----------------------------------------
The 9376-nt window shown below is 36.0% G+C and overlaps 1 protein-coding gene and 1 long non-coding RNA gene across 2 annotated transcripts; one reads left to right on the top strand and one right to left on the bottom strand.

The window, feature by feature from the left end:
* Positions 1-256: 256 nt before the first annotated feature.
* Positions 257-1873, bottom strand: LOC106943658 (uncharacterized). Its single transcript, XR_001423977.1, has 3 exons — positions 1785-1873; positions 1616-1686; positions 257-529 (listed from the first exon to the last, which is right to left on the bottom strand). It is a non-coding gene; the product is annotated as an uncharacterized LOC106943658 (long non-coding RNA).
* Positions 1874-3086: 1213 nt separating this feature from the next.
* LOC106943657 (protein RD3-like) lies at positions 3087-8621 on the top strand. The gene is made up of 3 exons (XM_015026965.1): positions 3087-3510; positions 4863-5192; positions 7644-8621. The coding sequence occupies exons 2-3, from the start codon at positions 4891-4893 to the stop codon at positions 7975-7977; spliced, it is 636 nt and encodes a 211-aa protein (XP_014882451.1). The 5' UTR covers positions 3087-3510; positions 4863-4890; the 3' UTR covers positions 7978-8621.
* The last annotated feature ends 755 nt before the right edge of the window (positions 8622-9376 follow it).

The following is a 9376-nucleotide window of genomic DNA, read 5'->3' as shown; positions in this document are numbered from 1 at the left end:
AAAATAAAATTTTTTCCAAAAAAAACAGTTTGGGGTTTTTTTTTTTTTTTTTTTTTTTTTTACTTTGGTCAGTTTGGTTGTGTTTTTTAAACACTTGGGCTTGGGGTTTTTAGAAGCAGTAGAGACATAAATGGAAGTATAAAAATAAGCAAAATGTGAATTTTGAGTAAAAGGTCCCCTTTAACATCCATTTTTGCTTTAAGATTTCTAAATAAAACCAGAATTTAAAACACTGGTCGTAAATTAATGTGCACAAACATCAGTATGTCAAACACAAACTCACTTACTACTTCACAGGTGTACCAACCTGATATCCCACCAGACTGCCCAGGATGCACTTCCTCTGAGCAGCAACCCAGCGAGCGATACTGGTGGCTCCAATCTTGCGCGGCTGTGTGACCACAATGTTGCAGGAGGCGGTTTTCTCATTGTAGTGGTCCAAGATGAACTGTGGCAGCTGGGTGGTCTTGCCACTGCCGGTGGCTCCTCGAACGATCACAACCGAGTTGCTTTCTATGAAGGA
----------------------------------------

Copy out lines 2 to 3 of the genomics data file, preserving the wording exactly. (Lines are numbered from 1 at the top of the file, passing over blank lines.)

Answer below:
The window, feature by feature from the left end:
* Positions 1-256: 256 nt before the first annotated feature.